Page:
Communion

         The word “communion” is a blend of two “together” words - common and union.  It can mean sharing your possessions with others or talking closely together with other people. 

         Thursday before Easter is a holiday called Maundy Thursday.  In the Christian religion, this holiday celebrates a last meal that Jesus ate with his followers before he was arrested (also called “the last supper”).  In that last meal, Jesus and his followers were celebrating a traditional Jewish holiday - Passover.  Jesus and his followers experienced “communion” together.  They also shared last instructions from their leader and a special ceremony with bread and wine that Jesus taught them.  We call this special ceremony “Communion”.

         Where do people in your native culture experience “communion”?   Where do you experience a closeness and sharing with other people?  If you are not lonely, you probably are experiencing communion with someone in your life.  What group or situation or friend or family members provide a closeness and sharing of life for you?   In the U.S. - away from your native culture - do you think it’s harder or easier to find that closeness and sharing between people?

         Who do you have the most in common with?  With whom do you agree the most on ideas, political views, religious beliefs, hobbies, interests, or goals?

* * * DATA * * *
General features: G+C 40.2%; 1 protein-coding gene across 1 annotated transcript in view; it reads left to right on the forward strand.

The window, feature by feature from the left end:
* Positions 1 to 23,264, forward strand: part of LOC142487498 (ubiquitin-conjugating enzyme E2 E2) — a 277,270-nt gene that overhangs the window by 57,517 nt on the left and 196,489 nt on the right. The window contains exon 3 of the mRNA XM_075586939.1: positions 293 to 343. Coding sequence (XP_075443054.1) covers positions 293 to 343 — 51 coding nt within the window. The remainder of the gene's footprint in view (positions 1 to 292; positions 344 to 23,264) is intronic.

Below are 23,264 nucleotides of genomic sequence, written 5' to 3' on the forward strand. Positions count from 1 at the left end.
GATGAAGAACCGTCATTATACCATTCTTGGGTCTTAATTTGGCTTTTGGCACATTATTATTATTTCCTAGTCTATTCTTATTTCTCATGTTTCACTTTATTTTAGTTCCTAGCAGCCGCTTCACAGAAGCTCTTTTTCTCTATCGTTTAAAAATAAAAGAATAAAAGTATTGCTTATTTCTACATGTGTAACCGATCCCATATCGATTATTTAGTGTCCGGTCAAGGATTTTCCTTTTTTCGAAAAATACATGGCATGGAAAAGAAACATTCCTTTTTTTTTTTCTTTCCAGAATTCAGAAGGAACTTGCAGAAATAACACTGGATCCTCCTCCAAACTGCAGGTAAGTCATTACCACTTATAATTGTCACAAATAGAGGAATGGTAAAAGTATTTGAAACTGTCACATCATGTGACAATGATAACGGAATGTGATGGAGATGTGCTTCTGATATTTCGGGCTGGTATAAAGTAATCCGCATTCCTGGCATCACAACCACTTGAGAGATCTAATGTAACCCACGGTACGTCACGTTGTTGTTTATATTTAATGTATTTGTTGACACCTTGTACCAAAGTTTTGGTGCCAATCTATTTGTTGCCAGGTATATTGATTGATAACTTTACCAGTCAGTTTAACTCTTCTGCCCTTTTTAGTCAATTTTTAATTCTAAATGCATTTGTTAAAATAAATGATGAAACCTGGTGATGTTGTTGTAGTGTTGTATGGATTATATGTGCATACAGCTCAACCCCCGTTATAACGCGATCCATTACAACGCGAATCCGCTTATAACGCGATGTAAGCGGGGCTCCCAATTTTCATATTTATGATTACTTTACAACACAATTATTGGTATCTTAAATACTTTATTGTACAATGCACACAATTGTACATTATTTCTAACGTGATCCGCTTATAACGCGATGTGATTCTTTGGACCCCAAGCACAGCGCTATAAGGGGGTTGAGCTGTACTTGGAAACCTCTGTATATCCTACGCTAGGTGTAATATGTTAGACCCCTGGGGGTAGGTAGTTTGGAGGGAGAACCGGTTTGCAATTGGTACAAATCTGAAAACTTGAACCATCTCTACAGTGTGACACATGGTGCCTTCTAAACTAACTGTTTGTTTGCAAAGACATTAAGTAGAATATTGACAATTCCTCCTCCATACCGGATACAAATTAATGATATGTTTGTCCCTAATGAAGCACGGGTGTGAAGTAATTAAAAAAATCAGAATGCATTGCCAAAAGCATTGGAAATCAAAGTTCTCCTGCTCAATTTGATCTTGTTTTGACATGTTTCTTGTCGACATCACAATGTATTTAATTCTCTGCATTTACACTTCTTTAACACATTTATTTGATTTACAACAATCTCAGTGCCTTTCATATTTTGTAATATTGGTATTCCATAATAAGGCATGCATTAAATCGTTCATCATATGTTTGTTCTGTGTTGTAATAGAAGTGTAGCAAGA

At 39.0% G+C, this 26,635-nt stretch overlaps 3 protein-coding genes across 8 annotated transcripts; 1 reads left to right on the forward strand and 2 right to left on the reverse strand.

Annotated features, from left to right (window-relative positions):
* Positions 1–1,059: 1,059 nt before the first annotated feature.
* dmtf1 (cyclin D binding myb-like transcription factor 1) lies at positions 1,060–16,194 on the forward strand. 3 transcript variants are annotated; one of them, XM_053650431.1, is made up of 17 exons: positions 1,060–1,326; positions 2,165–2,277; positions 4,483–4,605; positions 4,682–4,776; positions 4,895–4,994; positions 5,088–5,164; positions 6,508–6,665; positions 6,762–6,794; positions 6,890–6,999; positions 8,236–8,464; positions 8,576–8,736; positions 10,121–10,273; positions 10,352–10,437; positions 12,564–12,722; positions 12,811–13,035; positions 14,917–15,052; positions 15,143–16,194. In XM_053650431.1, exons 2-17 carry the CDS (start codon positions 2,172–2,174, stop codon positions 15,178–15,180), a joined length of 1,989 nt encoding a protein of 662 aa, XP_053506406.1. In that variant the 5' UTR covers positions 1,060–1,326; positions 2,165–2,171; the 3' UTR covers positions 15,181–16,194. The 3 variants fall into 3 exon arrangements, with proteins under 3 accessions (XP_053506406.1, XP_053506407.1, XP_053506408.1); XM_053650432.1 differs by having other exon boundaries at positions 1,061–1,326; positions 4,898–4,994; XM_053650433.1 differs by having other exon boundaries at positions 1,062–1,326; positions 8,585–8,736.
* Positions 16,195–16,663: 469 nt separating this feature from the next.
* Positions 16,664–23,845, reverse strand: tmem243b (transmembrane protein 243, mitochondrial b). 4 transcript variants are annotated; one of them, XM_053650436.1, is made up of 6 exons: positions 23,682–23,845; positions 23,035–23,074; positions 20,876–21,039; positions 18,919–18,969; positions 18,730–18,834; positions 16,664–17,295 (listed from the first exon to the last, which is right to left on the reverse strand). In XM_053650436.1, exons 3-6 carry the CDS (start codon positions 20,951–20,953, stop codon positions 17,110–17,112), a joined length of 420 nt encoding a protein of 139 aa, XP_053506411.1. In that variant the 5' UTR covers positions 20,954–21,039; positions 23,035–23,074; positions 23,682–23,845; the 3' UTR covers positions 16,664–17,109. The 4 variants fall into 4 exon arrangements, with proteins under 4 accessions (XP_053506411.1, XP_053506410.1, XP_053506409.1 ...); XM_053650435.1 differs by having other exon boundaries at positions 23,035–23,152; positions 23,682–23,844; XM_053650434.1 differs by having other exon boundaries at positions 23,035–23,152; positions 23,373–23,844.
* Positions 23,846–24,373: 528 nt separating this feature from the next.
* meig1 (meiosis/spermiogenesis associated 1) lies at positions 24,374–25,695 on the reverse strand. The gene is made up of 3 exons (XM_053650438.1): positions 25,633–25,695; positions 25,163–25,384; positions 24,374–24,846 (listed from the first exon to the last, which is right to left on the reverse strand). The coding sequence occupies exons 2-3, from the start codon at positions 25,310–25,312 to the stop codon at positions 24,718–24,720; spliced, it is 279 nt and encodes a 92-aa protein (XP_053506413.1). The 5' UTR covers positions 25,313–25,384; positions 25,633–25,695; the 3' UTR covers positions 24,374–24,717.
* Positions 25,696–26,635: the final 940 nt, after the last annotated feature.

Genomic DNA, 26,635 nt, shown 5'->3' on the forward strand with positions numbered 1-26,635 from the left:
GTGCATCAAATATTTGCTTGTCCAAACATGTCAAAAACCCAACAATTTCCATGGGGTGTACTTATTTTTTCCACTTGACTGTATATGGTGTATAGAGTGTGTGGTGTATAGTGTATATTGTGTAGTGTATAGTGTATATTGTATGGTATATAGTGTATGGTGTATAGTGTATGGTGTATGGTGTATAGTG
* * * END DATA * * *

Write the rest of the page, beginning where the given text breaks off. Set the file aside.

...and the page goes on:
Do you like to spend time with people that are very different than you, or people that have a lot in common with you or both?  Please give examples.

         A “commune” is a group of people who share everything they own - all their money and possessions.  (Many marriages are communes!)  In the 1960’s, many American hippies started communes.  It’s very difficult for people to share everything they own.  Would you want to live in a commune?  If you did, what would you like about it, and what would you dislike about it?  Could you make it work?  If yes, how?

 

 

 

At the Last Supper, Jesus gave wine and bread to his followers and asked them to repeat this action after he was gone, as a way of remembering him.

“And when He had taken some bread and given thanks, He broke it, and gave it to them, saying, “This is My body, which is given for you; do this in remembrance of Me.”

“And in the same way He took the cup after they had eaten, saying, “This cup which is poured out for you is the new covenant in My blood.”   Luke 22:19-20